A Conversation for Modern Etiquette
Yanichka Started conversation Mar 24, 2003
There are some circumstances where a cell phone should not be used at all: turn the thing off and let voicemail take care of the calls for a little while. These are circumstances where the ringtone and ensuing conversation would be obtrusive, such as at a movie, concert, or church service. The only trouble is remembering to turn the thing back on later!
There are some circumstances where using a cell phone is fine, as long as the user does not imagine a phone booth around them, allowing them to shut out anyone who happens to be actually standing near them. Here I am thinking of a person standing in line at the supermarket. Before he or she gets to the cash register, he or she may talk away all he or she likes. Once he or she (isn't this structure annoying?) gets to the register, however, it's time to say "Look, I'll call you back in a minute," and hang up. Please remember that the person standing behind the cash register is just that-- a person, and should be treated as such.
And then there are some circumstances where using a cell phone is fine with me, but it seems to irritate the rest of civilization, such as in a restaurant. If a person is sitting alone at a table, and the phone rings, and he or she (oh not that again) talks at a normal (i.e. not loud) volume, what's the problem? The only difference between this conversation and the one at the next table is that you can only see one of the people in this conversation.
As long as you don't ignore the people standing around you, and don't talk really loudly, and the conversation doesn't intrude on what you're doing, talk all you want.
That's what I think, anyway.
Amy: ear-deep in novels, poetics, and historical documents. Posted Mar 24, 2003
I once got in heaps of trouble for leaving my cell phone off during a concert.
Me and my boyfriend (U113478) went to a 4th of July celebration at the local park last summer, where the city Symphony Orchestra performs music (with the Lancaster "concussion" section - cannons, just for the 1812 Overture) and they do fireworka when it gets dark enough. We were supposed to meet up with a group of my friends at the entrance to the park, and sit with them and goof off the whole time. Well, they weren't there when we arrived at the parking lot/car park of the mall (the mall and park are right next to each other, there is a walkway that goes under the highway that separates them), so we decided to go ahead and go into the park and sit down in the outdoor ampitheatre, because it eventually gets very hard to see if you're not very close. We got there, sat down on a blanket, and kept an eye out for my friends - but saw neither hide nor hair of them (except one old friend of mine I wasn't planning on coming across).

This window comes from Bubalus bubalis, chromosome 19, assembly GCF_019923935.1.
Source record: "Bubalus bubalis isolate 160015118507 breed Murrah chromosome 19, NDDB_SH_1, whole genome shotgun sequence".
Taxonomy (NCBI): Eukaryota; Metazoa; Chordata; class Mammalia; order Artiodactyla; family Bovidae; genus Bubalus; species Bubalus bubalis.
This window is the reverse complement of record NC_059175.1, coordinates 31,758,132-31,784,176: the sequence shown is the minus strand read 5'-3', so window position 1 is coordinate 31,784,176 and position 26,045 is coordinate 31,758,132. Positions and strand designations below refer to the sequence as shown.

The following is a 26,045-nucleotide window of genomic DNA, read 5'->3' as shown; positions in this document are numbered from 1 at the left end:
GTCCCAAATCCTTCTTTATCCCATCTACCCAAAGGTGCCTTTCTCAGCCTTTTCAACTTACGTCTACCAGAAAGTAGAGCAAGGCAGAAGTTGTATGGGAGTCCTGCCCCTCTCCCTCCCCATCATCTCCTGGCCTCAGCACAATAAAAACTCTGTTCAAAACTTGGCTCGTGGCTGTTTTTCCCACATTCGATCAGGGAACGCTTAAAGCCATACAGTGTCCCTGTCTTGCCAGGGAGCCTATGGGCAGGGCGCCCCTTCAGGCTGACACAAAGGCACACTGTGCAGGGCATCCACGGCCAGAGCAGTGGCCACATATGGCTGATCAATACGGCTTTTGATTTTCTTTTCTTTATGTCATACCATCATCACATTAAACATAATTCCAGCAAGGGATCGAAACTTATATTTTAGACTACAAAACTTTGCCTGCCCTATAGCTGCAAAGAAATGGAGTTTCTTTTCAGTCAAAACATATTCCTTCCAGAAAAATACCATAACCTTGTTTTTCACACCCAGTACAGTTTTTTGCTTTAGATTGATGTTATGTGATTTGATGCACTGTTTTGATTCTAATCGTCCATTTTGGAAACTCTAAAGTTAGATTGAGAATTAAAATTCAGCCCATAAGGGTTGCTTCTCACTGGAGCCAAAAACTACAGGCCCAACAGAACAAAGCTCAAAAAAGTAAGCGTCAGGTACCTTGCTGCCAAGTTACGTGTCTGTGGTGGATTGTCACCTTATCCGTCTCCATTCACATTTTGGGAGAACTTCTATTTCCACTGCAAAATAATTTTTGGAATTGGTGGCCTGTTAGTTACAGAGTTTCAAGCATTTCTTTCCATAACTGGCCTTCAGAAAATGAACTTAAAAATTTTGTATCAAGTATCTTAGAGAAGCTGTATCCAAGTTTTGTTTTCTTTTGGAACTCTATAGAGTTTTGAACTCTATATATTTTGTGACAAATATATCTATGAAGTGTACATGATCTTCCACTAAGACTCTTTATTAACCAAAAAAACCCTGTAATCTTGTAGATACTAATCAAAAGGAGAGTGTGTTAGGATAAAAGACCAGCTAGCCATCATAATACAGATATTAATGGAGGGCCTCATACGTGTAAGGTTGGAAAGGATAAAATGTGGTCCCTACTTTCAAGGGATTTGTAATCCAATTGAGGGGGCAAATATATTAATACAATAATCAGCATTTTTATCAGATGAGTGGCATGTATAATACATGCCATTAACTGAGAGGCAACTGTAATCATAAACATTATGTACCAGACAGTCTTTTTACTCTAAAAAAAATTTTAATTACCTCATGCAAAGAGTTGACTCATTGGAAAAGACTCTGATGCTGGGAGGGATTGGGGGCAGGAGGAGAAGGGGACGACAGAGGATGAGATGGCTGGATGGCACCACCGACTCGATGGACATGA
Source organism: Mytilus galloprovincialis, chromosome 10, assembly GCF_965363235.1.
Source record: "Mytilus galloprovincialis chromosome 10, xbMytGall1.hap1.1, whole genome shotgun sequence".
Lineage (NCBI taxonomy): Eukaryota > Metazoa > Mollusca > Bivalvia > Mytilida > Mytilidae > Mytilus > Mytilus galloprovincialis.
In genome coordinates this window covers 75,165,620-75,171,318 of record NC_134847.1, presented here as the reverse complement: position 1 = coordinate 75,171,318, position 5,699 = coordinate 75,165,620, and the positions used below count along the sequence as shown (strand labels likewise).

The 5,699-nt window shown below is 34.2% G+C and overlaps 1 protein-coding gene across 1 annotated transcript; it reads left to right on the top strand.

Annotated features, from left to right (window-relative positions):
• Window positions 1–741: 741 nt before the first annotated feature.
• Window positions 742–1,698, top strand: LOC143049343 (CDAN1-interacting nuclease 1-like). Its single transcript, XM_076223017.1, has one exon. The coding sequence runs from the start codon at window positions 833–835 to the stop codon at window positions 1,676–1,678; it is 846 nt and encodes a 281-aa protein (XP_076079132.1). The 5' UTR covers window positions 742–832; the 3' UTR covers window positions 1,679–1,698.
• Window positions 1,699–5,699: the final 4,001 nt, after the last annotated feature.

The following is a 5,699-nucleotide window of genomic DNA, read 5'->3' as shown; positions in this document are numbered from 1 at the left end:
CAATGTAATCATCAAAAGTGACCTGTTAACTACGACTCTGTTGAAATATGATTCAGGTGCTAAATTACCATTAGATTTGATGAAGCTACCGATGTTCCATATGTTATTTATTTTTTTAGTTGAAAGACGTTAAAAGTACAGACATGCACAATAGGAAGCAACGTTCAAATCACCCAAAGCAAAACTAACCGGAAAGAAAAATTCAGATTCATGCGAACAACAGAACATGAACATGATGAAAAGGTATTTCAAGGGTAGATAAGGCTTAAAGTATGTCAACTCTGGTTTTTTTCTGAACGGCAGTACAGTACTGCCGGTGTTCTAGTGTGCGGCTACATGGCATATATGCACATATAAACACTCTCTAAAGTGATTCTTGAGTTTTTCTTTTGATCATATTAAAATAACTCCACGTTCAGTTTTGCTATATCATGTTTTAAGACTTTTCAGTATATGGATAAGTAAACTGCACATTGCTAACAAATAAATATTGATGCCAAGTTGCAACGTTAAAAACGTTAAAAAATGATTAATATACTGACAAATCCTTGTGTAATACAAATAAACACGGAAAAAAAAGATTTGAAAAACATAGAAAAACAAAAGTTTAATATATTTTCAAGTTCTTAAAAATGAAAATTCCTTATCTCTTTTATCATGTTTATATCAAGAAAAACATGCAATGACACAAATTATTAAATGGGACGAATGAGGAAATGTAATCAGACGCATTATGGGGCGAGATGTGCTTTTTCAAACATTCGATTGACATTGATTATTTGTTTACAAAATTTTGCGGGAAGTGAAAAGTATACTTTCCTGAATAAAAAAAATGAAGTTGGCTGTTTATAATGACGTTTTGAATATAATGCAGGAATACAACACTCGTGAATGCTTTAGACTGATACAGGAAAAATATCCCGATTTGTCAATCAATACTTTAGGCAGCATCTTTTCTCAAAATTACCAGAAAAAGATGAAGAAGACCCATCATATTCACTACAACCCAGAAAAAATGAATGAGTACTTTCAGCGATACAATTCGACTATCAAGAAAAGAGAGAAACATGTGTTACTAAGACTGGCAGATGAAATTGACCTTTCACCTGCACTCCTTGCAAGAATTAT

Unknown to me, my friends were trying to call my cell phone the *entire* night, if only to get ahold of me and Richard so we could get a ride home as I don't drive. It's not as if we would have heard it ring during the concert anyway... especially once the fireworks started. After the evening was over, I turned my cell back on to call my dad to pick us up, and I turn the phone right back off because the battery's almost dead. Well, turns out while I turned it off, my dad tried to call me again, to tell me that he had to pick me up at a specific spot - so I got rather yelled at when he did find us.
Thinking that was it, I pled stupidity and lack of foresight, and went to bed that night thinking that mess was over with. Not so. About two days later, I got a *very* irate phone call from a friend of mine who *only then* decided to call me about that night, swearing that she called me about 50 times.
*sigh* Technically it was their fault, because they never even got to the park for another half hour after when they said they'd meet us there.
There is only one thing worse than being Gosho, and that is not being Gosho Posted Mar 25, 2003
Speaking as someone "behind the register", I find it very disrespectful and lacking in good manners to either be talking on the phone at the checkout or to answer the phone and carry on the conversation, or to answer it and not say something like "Can you hold on, I'm at a checkout - I'll be with you in a couple of moments."
Customer service these days seems to make people feel that it's ok to treat sales assistants the way that servants were treated 100 years ago, and make sales assistants too scared to talk back even when a customer is being insufferably rude... except for a few of us who have been around for a while and have the courage of our convictions.
Like one of my co-workers who told a customer yakking on the phone when they walked up to the checkout "I think it's best if we wait until you've finished your other conversation *looks over customer's shoulder*... NEXT IN LINE!"
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